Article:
Florida has executed Eric Scott Branch, a 47-year-old man who in 1993 raped and killed a college student and then stole her car. Branch’s victim, Susan Morris, was 23 at the time. Her naked body was found buried in a shallow grave. Branch was sentenced to death penalty a year later.
The Florida Supreme Court noted that the crime was brutal, and the justices denied the killer’s appeals.
“She had been beaten, stomped, sexually assaulted and strangled. She bore numerous bruises and lacerations, both eyes were swollen shut.”
The rape and killing of Susan Morris wasn’t Branch’s first crime. Just 10 days before slaying the college student, he sexually assaulted a 14-year-old girl in Indiana and another woman in Panama City. For a last meal, Eric Scott Branch had a pork chop, T-bone steak, French fries, and ice cream. According to the Washington Post, Branch’s last visitor was his daughter. He refused meeting with a spiritual adviser.
Eric Scott Branch was put to death by lethal injection at 6 p.m. today at Florida State Prison. This was confirmed by the Associated Press.
The jury in the case of Eric Scott Branch recommended the death penalty by a 10-2 vote. This was under the now unconstitutional Florida capital punishment system. The southern state’s punishment system was ruled unconstitutional back in 2016. Branch’s defense’s final appeal to the U.S. supreme court was rejected. The killer and rapist was convicted in 1994, so the new system of sentencing did not apply to him, as it does not apply to inmates sentenced to death penalty before 2002.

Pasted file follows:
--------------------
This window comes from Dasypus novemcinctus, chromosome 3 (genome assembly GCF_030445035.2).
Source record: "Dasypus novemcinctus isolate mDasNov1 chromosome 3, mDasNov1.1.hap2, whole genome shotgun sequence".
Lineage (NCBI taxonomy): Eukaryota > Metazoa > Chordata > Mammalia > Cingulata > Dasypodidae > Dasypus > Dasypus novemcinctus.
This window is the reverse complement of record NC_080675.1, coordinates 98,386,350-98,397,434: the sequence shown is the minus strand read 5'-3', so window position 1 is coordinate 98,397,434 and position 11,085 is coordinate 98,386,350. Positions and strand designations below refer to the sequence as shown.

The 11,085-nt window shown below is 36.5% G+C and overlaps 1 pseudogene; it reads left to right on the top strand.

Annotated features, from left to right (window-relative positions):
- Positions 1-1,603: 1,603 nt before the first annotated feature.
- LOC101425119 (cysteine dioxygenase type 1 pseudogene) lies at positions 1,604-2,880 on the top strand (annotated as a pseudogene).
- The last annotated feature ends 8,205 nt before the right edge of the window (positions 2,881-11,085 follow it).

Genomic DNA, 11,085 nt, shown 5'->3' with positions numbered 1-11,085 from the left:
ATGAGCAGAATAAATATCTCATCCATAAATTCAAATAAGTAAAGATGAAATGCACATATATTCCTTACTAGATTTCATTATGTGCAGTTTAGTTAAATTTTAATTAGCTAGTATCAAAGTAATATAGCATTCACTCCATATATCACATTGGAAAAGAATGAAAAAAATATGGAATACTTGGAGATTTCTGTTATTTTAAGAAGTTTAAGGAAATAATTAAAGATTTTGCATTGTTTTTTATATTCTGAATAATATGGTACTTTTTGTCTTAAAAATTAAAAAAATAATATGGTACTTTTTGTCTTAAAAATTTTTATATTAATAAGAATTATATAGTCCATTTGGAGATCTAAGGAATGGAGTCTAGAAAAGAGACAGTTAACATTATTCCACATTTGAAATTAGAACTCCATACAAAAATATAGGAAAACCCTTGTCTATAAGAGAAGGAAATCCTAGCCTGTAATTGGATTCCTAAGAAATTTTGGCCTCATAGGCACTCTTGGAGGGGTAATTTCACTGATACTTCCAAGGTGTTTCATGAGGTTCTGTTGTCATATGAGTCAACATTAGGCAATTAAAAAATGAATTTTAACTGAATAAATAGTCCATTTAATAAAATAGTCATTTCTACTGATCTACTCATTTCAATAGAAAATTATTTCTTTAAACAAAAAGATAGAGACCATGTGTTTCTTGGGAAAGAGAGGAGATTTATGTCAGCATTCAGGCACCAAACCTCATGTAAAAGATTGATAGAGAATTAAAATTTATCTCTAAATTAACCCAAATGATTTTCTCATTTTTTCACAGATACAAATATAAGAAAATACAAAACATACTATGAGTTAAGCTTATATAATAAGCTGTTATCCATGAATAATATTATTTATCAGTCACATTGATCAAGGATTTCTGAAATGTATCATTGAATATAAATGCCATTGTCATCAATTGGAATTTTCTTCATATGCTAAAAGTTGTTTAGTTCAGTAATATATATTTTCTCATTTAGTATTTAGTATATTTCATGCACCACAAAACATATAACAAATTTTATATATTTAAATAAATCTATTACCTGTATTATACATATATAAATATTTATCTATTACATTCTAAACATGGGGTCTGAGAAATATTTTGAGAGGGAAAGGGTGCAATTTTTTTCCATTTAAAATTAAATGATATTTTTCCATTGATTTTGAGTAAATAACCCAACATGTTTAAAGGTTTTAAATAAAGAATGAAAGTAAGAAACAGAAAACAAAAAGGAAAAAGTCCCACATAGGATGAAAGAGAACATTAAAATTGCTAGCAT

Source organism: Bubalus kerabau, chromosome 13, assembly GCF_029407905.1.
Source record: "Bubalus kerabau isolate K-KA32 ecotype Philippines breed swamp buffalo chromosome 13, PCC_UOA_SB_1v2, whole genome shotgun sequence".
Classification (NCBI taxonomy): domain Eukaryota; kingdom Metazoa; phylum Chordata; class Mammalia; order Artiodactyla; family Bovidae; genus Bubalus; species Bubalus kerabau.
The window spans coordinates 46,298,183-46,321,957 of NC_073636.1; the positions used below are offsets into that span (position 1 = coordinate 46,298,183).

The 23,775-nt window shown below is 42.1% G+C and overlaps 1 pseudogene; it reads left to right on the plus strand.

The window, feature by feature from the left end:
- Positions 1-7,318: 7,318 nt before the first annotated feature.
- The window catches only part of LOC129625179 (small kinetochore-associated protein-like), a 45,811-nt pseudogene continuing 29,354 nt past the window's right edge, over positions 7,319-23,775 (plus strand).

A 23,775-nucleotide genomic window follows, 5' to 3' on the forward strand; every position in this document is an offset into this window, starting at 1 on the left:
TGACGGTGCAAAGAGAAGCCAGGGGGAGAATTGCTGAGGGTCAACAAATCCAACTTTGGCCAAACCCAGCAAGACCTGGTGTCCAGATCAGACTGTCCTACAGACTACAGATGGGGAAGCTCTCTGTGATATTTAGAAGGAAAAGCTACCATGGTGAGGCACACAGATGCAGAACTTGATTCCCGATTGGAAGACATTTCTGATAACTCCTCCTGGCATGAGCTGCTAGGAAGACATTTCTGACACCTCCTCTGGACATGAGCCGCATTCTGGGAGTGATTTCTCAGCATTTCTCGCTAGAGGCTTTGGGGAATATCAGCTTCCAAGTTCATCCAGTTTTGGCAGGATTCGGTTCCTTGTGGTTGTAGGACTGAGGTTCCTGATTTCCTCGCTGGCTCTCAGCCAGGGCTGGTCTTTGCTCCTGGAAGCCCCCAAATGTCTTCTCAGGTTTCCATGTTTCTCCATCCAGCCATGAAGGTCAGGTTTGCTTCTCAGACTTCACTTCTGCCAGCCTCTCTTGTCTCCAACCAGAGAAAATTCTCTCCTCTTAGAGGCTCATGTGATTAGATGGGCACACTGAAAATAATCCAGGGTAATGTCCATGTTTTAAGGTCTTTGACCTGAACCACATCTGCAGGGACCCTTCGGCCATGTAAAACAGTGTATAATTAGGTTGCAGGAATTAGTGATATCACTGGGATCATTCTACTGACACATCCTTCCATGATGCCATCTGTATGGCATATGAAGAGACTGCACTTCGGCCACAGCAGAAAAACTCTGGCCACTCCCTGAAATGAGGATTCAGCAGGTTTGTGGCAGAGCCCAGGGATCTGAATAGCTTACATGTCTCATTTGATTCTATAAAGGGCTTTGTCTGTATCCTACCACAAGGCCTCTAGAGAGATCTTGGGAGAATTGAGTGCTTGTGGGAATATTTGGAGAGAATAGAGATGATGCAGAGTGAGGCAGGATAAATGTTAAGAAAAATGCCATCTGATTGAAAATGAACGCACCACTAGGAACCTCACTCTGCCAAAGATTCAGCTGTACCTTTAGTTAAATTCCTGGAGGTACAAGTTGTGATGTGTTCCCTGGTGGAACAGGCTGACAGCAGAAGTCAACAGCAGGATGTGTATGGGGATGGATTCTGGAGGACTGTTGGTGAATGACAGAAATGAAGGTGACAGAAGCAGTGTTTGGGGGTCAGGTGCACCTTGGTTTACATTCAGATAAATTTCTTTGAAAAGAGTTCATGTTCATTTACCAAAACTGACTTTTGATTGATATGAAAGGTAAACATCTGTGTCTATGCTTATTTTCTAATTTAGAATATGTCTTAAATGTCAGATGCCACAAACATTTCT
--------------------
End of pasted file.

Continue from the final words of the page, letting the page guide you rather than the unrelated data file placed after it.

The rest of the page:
According to deathpenaltyinfo.org, most American states used a combination of three drugs for lethal injections: an anesthetic, potassium chloride, and pancuronium bromide. Potassium chloride is used to stop the heart from beating, and pancuronium bromide is a paralytic agent.
Eric Scott Branch’s execution has, yet again, sparked an old debate. Should the death penalty be abolished worldwide? In 2011, BBC laid out the arguments for and against capital punishment. Death penalty advocates argue that the punishment should fit the crime — if you have killed someone, you should be killed too. When it comes to arguments against the death penalty, critics claim that capital punishment is against the most basic human right, the right to live.